3. Symbiotic/parasitic banalization of the alien into everyday life. This is the everyperson’s ‘coping mechanism’ response; I suspect this is what Morton was working to disrupt with his Nonhuman Turn plenary performance/paper. What Adilkno’s calls the “alien high” (experiences of ‘speed’ or the ‘void’ produced at the level of the ‘machinic’) is “treated as a spiritual initiation”. Think about the first time someone showed you how torrents worked. I’d suggest that the character of the banalization is situated in a specific cultural context. There is a whole genre of person-out-of-time/space films that works to explore this problematic. For example, the Back to the Future series of films are based on the premise of the main characters negotiating between the constraints of competing banalities. On banality see Greg Seigworth’s excellent essay (written as a response to Meaghan Morris’s warning to cultural studies)
Media as ‘Alienation’
“The new media launched by the alien will absorb so much enthusiasm that the bizarre alienating effects of the previous media’s terminal phase are promptly forgotten.”
Adilkno develops a quasi-Marxist/McLuhanist engagement with media, which is entirely absent from Bogost’s book and therefore it would not be fair to compare the two. Closer to Adilkno’s discussion of alienation is the work of Beller. There are various combinations of relations that produce viewership for coordinating the labor of looking. Beller on alienation (bold added):
Though today it may appear that images are the cause of “man’s intellectual confusion,” the alienation of our senses; they are really its consequence. Such is the reason, for example, that Americans do not know or did not see or did not feel the deaths of all those Iraqis, do not dwell on the poverty and prostitution of Asia, do not rise up to help ameliorate the disease and famine imposed upon Africa, do not reckon the consequences of their intervention in Latin America. Images are the alienated, objectified sensuality of humanity becoming conscious for itself through the organization of consciousness and sense. They are an intensification of separation, capital’s consciousness, that is, human consciousness (accumulated subjective practices) that now belongs to capital. Because our senses don’t belong to us, images are not conscious for us. Or rather, they are conscious “for us” in another sense, that is, they are conscious in place of us. As the prosthetic consciousness of the world system, these new sites of sensuous production serve someone or something else. [...]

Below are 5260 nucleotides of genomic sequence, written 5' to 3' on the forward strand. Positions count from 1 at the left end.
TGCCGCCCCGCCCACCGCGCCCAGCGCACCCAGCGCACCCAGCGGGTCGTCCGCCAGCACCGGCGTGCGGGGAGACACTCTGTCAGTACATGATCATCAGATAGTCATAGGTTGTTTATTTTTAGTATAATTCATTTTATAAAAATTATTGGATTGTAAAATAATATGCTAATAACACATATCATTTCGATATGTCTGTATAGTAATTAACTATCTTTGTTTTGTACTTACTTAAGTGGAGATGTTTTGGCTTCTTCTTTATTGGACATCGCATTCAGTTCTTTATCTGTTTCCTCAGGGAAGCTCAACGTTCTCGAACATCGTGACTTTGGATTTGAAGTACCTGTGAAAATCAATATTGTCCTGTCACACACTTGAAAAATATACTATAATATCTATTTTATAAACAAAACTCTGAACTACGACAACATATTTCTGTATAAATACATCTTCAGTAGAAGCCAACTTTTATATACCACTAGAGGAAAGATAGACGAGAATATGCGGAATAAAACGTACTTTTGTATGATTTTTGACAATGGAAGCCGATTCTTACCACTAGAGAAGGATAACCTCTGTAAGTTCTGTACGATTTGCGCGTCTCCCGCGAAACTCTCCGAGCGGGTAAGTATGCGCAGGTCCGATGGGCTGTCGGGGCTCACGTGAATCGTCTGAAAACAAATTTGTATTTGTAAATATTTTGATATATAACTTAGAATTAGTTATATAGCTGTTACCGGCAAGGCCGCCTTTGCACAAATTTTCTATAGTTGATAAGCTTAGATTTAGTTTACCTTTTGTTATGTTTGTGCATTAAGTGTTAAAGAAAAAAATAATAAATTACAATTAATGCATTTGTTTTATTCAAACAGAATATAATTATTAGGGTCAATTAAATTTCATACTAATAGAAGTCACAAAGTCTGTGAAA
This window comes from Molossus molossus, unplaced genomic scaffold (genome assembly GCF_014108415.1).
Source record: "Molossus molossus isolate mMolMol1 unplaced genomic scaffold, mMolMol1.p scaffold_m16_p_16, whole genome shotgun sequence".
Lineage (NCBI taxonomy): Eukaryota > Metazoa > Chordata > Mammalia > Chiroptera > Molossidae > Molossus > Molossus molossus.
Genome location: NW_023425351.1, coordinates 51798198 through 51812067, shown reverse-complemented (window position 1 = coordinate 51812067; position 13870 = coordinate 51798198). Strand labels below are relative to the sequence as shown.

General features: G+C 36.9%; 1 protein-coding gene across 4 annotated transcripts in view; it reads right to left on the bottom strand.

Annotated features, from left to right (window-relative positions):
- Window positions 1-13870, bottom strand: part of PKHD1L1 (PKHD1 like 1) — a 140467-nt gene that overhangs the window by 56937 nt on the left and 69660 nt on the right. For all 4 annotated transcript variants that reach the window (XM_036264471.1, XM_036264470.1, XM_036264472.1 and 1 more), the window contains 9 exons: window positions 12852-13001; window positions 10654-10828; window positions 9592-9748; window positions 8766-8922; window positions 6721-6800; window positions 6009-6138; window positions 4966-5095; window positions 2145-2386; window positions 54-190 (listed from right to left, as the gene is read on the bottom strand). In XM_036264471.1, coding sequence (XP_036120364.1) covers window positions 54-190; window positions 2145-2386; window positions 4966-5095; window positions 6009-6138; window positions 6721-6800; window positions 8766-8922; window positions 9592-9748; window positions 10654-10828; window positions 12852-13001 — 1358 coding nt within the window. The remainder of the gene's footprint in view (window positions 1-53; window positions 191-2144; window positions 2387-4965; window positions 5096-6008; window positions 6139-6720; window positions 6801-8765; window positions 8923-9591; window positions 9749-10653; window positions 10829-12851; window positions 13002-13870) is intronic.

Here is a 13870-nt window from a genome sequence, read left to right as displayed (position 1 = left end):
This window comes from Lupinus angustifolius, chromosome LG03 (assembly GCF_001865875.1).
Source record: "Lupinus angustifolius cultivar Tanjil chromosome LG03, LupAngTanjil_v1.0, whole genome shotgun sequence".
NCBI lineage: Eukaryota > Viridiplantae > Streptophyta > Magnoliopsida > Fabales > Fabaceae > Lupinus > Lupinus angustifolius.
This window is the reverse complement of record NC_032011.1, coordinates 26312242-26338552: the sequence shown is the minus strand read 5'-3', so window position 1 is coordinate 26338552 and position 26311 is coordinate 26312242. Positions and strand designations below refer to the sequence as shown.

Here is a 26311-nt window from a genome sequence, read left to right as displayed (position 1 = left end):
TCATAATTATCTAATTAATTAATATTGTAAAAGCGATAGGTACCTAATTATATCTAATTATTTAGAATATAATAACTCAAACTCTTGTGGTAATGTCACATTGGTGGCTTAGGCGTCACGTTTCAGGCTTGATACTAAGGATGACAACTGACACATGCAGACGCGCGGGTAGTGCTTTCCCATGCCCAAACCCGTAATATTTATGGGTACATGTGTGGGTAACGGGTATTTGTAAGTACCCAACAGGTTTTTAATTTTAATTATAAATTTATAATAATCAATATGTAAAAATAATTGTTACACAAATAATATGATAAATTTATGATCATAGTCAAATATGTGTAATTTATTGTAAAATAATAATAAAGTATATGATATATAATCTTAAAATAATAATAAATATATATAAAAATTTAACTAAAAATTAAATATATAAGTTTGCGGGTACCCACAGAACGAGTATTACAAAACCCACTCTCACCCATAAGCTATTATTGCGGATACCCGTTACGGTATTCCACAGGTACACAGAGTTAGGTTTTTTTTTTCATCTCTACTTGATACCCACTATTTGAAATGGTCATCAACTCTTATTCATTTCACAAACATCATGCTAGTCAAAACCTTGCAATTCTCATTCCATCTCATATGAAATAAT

Thus, cinema is an alienation effect, a result of the increasing quantity of historically sedimented labor creating a shift in the quality of capital itself. Mediations which formerly appeared as ontological (seeing, desiring) now appear as technological (viewing, producing).
The Adilkno essay argues that the hybrid character of media is elided for as long as the focus is on the “human factor”. Similar to OOOers, the point is that they are emphasising the ontological dimension of what Beller is calling the ‘technological’.
“Media genealogy is to be interpreted as the chronicle of the coming-out of the alien.”
The neo-McLuhanist approach of Adilkno is fully apparent in their account of the manifestation of the ‘alien’ as a historical signature of media development. Awareness by producers and users of the hybridity of media prompts the development of new media. Aliens “arrive everyday at the push of button” and they “steer humanity toward new media techniques”. The media archaeology movement has a very thorough appreciation of this manifestation of the alien-as-agency that subsumes and coordinates human sensory apparatus. Traces of the alien are found in nineteenth century literature as the experience of a foreign body within the body: the “poetic mechanism is a vehicle for ‘outside powers’.” The alien taps into the human subconscious in the form of images of the supernatural. At stake is the erasure of the distance between the image and the experience, or the experience of the ‘image’ itself. “The alien follows its own trajectory.” This account of media archaeology is preoccupied with the alienation of human experience that transforms media into a conduit of dissassociated ‘(im)personal’ charisma. Manifestation of celebrity worship is not the dialectical subsumption of desire into the ego via the image, but the condition of possibility for belonging itself.